The Case for Strict and Opinionated Style Guides or: The “Because I Said So” Approach


| March 4, 2020 | in

Developers come and go throughout the life of a project, and they all tend to have their own personal coding nuances. With no style guide, no standardization, no rules, no linter, no style cop, etc., the codebase’s style – or lack-there-of – will inevitably become quite messy. Indeed, “messy” is in the eye of the beholder but stick with me for a minute while I make a case for enforcing a strict and opinionated style guide.

I recently began working on a new project, which is composed of an Angular web app and a handful of backend projects using C# and .NET Core. I had just come off two other projects, one C#, and the other Swift. The former had a vague set of style rules which were not captured in any documentation or reference, and the latter used SwiftLint in a nearly useless way. Here’s a quick breakdown of what we did and why, in my opinion, it didn’t work well:

The Swift Project


  • SwiftLint was not used from the get-go.
  • SwiftLint gave too many warnings for things that nobody cared about (e.g., file size too long, line length too long, etc.).
  • There were too many warnings, so they just became noise to developers.
  • Because the warnings were just noise and generally thought of as nitpicky style rules, they obscured warnings for real things that should’ve been addressed immediately.
  • Almost everything was just a warning, so almost nothing would cause a build to fail.
  • SwiftLint errors would not fail a build in our Continuous Integration pipeline.

Our Solutions

  • Made the SwiftLint rules less strict! Sure, all the same style problems were still there, but at least we weren’t nagged by SwiftLint about them.
  • Took the Boy Scout approach (“always leave a campground cleaner than you found it”)! While we’re working in there, we’ll just clean up a warning or two at a time.

The C# Project


  • Style was not discussed in the beginning, at all.
  • There was no official style guide that anybody could look to.
  • As there was no style guide, there was no tool to enforce the style guide.
  • The project began across a handful of non-collocated developers, working on many different pieces, using various IDEs and styles.
  • Developers came and went.
  • The codebase became very messy in a variety of ways.

Our Solutions

  • A new lead developer came onto the project, and we quickly realized that there was no style consistency between developers. We agreed upon some general rules of thumb, which were not documented, and then proceeded to take the Boy Scout approach (see above) to set things right.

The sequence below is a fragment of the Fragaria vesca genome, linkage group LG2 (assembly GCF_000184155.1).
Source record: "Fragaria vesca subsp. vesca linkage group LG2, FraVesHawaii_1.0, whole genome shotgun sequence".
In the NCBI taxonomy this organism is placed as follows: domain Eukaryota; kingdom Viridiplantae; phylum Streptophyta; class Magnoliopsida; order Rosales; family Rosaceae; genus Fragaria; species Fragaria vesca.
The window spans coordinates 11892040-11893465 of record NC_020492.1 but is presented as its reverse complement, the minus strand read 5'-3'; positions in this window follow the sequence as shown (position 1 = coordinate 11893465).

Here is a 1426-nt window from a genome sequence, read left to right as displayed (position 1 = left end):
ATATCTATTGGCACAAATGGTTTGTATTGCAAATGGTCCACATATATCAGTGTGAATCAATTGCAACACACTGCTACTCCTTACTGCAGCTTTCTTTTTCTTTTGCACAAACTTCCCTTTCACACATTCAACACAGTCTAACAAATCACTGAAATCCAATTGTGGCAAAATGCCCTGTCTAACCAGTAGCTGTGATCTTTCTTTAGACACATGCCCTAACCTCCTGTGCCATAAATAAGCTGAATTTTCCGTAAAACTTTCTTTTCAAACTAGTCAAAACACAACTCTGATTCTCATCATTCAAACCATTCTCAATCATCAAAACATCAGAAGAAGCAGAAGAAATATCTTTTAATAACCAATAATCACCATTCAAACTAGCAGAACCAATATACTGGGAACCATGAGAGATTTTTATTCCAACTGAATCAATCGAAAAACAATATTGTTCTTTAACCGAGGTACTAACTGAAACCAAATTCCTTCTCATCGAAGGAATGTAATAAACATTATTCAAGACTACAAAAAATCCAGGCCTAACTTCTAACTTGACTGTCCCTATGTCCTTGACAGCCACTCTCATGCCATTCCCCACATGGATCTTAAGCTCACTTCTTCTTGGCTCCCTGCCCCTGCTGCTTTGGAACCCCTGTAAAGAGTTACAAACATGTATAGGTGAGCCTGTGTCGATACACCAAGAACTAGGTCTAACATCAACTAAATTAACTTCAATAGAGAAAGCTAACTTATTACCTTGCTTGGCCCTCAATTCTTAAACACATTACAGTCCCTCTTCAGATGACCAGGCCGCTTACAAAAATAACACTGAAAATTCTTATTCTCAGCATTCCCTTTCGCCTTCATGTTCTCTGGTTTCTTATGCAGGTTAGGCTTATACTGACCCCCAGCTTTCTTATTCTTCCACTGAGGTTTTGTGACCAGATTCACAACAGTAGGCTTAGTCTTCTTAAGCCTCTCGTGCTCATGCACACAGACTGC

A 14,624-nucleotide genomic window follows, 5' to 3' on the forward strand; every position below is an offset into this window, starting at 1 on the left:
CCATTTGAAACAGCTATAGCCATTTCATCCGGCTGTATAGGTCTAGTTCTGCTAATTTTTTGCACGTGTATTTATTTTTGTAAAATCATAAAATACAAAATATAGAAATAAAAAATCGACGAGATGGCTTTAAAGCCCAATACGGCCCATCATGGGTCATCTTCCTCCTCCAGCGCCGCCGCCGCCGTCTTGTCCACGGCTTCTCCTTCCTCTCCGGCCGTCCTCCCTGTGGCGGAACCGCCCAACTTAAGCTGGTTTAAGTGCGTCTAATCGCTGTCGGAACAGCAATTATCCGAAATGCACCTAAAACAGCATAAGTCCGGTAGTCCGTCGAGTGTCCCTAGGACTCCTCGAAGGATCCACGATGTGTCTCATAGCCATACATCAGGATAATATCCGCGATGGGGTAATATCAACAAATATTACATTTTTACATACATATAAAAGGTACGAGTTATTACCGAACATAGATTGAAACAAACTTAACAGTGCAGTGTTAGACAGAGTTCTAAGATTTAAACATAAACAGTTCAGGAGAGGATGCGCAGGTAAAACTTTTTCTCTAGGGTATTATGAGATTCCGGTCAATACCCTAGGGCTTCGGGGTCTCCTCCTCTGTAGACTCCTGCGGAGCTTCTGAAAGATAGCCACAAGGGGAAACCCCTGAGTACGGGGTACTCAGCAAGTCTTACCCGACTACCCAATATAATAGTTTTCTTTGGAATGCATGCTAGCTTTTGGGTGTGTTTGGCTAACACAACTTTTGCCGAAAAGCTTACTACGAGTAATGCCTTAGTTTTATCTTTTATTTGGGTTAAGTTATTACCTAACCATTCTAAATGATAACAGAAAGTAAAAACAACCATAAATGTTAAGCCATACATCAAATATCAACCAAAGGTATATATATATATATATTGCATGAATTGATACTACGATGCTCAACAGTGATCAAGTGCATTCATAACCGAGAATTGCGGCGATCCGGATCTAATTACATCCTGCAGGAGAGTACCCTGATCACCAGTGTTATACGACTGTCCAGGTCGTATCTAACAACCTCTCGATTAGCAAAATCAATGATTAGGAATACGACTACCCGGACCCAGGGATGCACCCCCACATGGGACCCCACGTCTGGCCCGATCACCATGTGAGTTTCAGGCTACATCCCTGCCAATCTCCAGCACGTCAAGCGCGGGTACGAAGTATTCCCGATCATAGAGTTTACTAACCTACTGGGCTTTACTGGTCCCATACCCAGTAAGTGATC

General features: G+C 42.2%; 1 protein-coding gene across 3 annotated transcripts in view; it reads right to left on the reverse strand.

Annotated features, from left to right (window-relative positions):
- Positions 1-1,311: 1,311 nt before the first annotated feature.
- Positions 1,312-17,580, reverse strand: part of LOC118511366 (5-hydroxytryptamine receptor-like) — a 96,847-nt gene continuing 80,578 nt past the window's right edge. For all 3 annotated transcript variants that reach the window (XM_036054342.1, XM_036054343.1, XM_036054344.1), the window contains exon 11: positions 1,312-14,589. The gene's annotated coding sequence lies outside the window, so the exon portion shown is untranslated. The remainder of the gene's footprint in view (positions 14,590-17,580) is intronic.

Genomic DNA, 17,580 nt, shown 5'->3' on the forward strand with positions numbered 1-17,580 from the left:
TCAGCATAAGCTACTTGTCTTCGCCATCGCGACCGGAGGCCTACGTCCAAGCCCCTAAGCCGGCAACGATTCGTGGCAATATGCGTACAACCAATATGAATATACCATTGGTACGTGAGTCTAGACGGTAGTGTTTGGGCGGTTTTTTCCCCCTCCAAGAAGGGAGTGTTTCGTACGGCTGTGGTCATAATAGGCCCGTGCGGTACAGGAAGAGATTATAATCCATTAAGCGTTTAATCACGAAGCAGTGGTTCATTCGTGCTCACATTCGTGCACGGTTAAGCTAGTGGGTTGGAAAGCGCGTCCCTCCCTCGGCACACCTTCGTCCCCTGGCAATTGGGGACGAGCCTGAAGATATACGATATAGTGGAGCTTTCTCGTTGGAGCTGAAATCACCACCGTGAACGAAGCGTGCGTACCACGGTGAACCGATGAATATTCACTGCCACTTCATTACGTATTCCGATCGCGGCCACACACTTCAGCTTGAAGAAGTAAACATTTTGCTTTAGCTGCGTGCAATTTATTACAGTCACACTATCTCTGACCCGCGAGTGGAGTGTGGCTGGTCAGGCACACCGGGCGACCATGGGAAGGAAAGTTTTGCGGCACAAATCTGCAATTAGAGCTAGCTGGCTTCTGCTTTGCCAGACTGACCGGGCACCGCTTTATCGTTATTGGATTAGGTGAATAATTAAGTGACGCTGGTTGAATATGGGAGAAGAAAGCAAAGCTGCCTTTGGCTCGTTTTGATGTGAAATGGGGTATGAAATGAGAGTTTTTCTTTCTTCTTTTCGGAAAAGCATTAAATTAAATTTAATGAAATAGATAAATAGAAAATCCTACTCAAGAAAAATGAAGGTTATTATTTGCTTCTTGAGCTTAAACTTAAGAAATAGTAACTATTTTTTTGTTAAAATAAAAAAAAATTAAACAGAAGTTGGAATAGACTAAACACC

If you read the solutions above and thought, “those solutions sound awfully bad.” I agree, and that’s why I’ve set out to solve all those problems in my latest project. Fortunately for me, I am in a position to do this. Here’s what I don’t want to happen in this new project:

  • Any developer thinking about style. This includes code reviewers. Why, you ask? Well, why does Ian Malcolm only ever wear two colors? Deciding what to wear each morning is a waste of his valuable time, so he liberates himself from this time-waste by only ever wearing two colors (Jurassic Park, Michael Crichton). Liberate yourself with a tool that styles your code for you.
  • Warnings to be ignored. Why even show the warning if you’re not going to do something about it? If it’s a problem that needs to be fixed, it should be an error. Otherwise, it’s just noise.
  • Any developer to have to take the Boy Scout approach to keep the code base clean. If it never gets dirty, it never has to be cleaned up.
  • Any developer to not know where to local the style guides and rulesets.

How do I intend to achieve these goals?

  • I have created style guides for each project type (as a reminder, Angular and C# in the projects in question). They are easily accessible to everybody in the project. Each style guide is concise, but, for the most part, nobody needs to read them. TSLint will enforce the style guide of the Angular app, and StyleCop will enforce the style guide of the C# projects.
  • Each style guide is enforced at build time.
  • Each style guide is enforced in the CI/CD pipelines. A build will not pass with style violations.
  • There are no style warnings. For example, any StyleCop rule that would be a warning by default has either been removed (because warnings of this type are useless) or elevated to an error. I describe this ruleset to coworkers as being somewhat fascistic, but stricter.

To be clear, I don’t mean to force anybody whoever works on this project to write code in my way. I mean to force them to write code in a way that is standardized and unified. On this project, it may be my way. On the next, it could be your way. But if we all know the rules, I’m happy either way.

Related posts